The English Roses Review
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When I first heard that Madonna not only published a children’s book, but has also lined up a five-book-contract, I have to admit, I was a bit miffed. I found many peers in the struggling writing community who shared my apprehension.

“She already has enough money, why does she have to cut into our market... can’t she leave that to us?”

“If she had submitted her manuscript under a pen name, it would have never hit the market. She would have had to struggle just like the rest of us.”

“Look at her, how can she possibly write a good children’s book!”

Those were some of the comments we made. Then one day I decided that I shouldn't be judgmental without having the books to judge. After all, I do like her music so I ordered a book through my church’s bookstore and asked them to “just get anything by her as long as it is a children’s book.”

When the order came in, I immediately felt ashamed of myself. The cover art is absolutely beautiful. Then I opened the book and on the back of the jacket, it states that all the proceeds of the book go to The Spirituality for Kids Foundation.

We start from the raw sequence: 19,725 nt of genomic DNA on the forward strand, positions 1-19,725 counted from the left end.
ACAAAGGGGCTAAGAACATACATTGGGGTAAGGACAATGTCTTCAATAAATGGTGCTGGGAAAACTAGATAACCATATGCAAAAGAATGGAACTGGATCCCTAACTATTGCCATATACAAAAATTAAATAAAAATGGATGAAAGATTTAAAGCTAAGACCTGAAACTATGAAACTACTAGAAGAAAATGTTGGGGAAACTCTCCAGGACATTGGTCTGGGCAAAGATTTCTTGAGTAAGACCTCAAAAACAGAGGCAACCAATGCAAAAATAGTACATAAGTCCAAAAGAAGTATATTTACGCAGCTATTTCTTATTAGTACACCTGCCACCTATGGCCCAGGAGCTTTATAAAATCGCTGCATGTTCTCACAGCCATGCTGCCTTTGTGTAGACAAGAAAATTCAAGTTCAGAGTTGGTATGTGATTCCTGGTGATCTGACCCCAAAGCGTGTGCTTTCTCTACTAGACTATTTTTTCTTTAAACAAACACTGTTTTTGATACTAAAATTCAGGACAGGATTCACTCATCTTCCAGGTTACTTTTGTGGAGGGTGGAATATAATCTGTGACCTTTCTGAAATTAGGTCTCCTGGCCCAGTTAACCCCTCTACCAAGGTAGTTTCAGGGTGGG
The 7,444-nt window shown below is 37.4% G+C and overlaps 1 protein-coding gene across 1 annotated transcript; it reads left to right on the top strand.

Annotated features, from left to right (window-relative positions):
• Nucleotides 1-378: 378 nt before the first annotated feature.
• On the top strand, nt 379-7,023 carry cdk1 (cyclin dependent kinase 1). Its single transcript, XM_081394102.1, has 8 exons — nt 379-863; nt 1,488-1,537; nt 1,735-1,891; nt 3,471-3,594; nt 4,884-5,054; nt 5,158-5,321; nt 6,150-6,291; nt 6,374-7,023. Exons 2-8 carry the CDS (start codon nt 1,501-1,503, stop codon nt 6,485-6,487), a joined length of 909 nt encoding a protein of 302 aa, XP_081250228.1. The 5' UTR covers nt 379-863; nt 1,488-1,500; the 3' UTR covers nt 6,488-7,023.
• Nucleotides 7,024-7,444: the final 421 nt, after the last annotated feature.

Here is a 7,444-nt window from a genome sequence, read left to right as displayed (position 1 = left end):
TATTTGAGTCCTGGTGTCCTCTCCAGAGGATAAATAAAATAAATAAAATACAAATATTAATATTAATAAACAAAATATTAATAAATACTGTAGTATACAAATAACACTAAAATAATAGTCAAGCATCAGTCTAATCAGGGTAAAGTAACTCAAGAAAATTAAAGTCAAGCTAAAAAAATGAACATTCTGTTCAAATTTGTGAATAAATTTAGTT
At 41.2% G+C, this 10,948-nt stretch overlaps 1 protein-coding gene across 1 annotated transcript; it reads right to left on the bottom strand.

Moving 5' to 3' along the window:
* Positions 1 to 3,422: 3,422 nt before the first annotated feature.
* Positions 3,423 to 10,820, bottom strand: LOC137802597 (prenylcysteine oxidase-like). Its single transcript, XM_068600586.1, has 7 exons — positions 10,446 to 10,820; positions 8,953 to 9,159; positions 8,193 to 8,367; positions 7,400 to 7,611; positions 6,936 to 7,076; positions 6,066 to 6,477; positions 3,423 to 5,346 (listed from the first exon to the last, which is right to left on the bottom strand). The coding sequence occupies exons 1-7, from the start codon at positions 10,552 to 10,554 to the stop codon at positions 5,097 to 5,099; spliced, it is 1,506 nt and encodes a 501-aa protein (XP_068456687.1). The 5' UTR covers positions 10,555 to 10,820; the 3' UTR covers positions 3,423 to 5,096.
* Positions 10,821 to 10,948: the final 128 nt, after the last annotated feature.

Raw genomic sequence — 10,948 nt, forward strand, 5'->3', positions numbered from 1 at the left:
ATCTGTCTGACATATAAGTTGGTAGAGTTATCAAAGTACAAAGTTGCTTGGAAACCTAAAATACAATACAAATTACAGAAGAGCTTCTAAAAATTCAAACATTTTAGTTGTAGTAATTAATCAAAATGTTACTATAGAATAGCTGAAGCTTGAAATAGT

Four little girls, called the English Roses, complain about the beautiful girl down the street. It takes the gentle intervention of a fairy godmother to get the girls to understand how wrong they are.

When I got to page 15 of the 46 pages, Madonna hit me over the head. Not for real, of course, even though in this case being a book review, the term “literally” might be the most fitting after all. Madonna’s writing style is very conversational; phrases such as “I am going to tell your mother.” or “Now stop interrupting me,” make the flow of the story more of a story told freely rather than reading it from a book. It involves the reader/listener taking a more active part in the story.

I especially like Madonna’s portrayal of the Fairy Godmother who is more than happy to help these girls see the truth while pointing out that she does not have all day, as she has other appointments to keep. I find it very refreshing.

Madonna captures the essence of preteen girls in a clique situation quite well. However, on the back of the book is a comment about this book “...and the entire series of five – being for grown-up children as well.” I felt the comment was justified and now I cannot wait to get the next book.

The message I believe Madonna is trying to convey in The English Roses is that you can’t judge a book by its cover...but in this case, however, you can go right ahead and do so. The cover is very beautiful and so is the entire book!

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